by: Thomas D. Mooney
At the end of the week (Friday, August 07), The Statesboro Revue’s upcoming country-rocking record, Jukehouse Revival, will be officially released.
The 11-track album sees Stewart Mann and company continue down that comfortable trail of laid back groove driven tunes while continuing to push into new territory for the four-piece outfit. This time around, the band expanded their reach as a band and let a few more voices and influences take form while never truly veering too far off what got them here in the first place.
In a lot of ways, Statsboro Revue is like that nice lived-in pair of favorite tennis shoes. That old baseball glove that fits perfectly. They’re that old farmhouse out on the river that just feels right. In other words, they’re reliable for a good-timing tune and time.
Songs like “Undone,” “Like the Sound,” “Honkytonkin’,” and “Satisfied, you’re getting that good old refined familiarity out of the band that remind you of the countriest and folkiest moments from The Rolling Stones and Faces. There’s room to breathe and catchy choruses that hook you in, in a way that’s reminiscent of classic Creedence Clearwater Revival swamp rockers.
We caught up with lead vocalist and songwriter for Statesboro Revue, Stewart Mann, late last week to talk about the new album, songwriting, and finding the identifiable groove within the band.
In addition, listen to “Like The Sound” from Jukehouse Revival below.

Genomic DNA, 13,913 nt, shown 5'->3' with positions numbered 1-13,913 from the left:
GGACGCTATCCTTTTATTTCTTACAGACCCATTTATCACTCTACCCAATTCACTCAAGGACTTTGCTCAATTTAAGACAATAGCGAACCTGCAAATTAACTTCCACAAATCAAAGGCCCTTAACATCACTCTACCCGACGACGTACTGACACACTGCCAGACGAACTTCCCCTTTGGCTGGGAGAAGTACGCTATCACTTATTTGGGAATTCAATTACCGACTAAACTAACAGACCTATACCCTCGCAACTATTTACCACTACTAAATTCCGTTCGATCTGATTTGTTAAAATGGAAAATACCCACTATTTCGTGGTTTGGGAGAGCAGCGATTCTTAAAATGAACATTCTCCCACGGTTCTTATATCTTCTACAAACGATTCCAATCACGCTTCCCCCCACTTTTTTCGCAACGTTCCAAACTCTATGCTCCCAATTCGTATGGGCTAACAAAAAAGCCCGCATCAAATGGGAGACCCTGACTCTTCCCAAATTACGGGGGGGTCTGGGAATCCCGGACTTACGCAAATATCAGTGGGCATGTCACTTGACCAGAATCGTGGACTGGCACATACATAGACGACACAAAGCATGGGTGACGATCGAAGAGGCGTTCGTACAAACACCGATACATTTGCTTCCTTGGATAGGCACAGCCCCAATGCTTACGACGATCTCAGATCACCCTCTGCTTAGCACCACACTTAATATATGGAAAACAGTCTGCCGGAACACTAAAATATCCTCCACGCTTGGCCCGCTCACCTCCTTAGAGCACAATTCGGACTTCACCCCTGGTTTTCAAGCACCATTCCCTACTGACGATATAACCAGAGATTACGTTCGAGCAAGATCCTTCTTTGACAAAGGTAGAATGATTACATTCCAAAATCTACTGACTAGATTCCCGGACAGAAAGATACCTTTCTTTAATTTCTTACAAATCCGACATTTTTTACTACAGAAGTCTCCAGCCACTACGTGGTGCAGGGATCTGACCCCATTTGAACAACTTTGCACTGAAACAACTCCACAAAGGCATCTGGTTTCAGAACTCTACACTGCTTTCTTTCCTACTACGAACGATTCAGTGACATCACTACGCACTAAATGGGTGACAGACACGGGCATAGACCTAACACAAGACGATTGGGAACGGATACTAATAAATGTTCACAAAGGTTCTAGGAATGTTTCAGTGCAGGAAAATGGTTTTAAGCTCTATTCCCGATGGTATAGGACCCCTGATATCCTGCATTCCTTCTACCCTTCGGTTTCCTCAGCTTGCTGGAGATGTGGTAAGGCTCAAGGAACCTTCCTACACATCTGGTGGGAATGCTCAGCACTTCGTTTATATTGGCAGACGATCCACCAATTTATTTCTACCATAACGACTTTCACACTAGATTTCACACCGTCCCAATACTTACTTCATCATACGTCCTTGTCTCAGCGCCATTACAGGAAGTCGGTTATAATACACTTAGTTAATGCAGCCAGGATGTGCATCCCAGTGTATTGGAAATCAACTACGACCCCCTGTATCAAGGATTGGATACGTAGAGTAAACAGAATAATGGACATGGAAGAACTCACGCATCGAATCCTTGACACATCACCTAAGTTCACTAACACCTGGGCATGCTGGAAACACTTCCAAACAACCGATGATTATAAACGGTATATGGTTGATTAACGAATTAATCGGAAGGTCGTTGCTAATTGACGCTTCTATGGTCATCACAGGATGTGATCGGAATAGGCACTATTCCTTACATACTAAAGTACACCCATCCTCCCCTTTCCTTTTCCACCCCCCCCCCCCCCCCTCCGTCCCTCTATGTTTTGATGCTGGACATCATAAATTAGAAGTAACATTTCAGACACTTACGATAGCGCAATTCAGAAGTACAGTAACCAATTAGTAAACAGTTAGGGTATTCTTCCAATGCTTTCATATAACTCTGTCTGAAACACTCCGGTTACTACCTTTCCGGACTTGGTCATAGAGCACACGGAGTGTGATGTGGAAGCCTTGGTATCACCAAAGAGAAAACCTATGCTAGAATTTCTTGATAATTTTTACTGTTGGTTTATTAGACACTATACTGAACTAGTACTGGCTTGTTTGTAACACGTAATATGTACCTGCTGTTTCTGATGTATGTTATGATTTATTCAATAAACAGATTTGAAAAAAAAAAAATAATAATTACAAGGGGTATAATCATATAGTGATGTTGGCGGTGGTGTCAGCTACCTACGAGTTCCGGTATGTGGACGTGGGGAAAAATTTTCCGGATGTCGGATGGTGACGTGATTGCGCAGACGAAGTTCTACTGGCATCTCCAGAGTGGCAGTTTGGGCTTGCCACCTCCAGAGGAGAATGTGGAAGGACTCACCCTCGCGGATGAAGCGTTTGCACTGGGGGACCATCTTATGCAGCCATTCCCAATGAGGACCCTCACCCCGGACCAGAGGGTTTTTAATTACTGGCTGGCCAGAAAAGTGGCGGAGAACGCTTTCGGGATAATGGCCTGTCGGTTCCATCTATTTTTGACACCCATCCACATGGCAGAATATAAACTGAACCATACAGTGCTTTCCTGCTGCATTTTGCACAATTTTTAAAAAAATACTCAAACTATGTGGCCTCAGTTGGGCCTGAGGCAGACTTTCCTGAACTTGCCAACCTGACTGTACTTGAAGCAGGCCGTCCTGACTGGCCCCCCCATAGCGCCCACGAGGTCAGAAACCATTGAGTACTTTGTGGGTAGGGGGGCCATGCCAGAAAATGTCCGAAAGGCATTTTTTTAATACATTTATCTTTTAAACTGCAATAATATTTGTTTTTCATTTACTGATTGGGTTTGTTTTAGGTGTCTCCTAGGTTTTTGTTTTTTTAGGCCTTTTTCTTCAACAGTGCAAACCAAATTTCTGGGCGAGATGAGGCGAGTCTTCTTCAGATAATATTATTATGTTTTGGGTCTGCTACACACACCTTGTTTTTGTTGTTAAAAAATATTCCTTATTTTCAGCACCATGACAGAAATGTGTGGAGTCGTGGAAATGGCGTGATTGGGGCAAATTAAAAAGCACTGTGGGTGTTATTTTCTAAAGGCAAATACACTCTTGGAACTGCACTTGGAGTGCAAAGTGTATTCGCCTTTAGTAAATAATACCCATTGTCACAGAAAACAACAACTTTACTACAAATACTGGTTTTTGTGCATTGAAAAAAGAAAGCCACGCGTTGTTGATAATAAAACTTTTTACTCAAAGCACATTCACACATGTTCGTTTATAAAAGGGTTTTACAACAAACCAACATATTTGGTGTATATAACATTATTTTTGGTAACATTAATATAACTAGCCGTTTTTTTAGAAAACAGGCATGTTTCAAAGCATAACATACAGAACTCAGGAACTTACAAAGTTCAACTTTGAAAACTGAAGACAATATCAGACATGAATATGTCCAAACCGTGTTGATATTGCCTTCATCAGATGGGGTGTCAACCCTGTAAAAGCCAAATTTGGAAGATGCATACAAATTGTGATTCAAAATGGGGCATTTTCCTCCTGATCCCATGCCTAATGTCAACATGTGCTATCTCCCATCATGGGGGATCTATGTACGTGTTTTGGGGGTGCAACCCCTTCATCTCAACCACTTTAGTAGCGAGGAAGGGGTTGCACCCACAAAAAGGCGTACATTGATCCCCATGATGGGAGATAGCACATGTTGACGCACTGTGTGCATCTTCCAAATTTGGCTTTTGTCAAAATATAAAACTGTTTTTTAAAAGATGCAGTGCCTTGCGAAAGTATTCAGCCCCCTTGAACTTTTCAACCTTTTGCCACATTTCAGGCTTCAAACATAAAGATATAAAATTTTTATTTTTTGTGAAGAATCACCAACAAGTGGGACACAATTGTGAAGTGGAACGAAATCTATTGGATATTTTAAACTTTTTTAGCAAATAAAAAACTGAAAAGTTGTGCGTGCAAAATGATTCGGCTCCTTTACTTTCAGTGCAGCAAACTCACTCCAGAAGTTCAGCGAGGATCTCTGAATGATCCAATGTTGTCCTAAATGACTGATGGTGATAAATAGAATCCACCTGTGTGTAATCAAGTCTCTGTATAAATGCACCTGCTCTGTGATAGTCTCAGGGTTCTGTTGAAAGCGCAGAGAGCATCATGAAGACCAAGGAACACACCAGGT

New Slang: On this new record, Jukehouse Revival, you worked with Gordy Quist and Scott Davis–both of The Band of Heathens. What was the relationship with them on the album like? Were they partners to so speak or were they in at different times and different songs?
Stewart Mann: Yeah, we were always in there at the same time together. The reasoning behind wanting to have multiple producers–and using artists as producers for that matter–was because we thought they’d bring things to the table that we wouldn’t necessarily bring up ourselves. We wanted more sets of ears. We produced the last record ourselves. This time around, we thought we may as well do something a little different. For the songs, I think it was great for us venture out and get different opinions. We all threw out different ideas. Some things we all liked and others, there were differing opinions. But that’s why we wanted outside opinions.
NS: Yeah. Now, Gordy and Scott both have done producing work individually, but is this the first they’ve worked together on someone’s album?
SM: I don’t believe they have. Other than Heathens records or something. Other than that, I’m not really sure. After our sessions, I know there was a couple they did together, but it was one of them producing and the other playing.
NS: One of the things I think comes across on previous records, this new one, and in live shows is there’s a groove soul to the songs and entire presentation. When it comes to the songwriting, is that something that’s been really natural for you or did you really have to work to find that?
SM: I think that most of it is innate. As I get older, I look back on artists and songs across different genres and the common thing among them, whether it was country or rock n’roll, blues or whatever, just about every song that I was a fan of, they all had an element of groove. I think it’s a bit of a two-part answer though because early on in my career, the stuff I was writing, I wasn’t trying to open myself up t that groove. I was just writing whatever style of music I was playing at that time. As I get older–and my idea behind the entire band–I wanted to have a groove-oriented band. I wanted everything to have a groove to it regardless of genre label.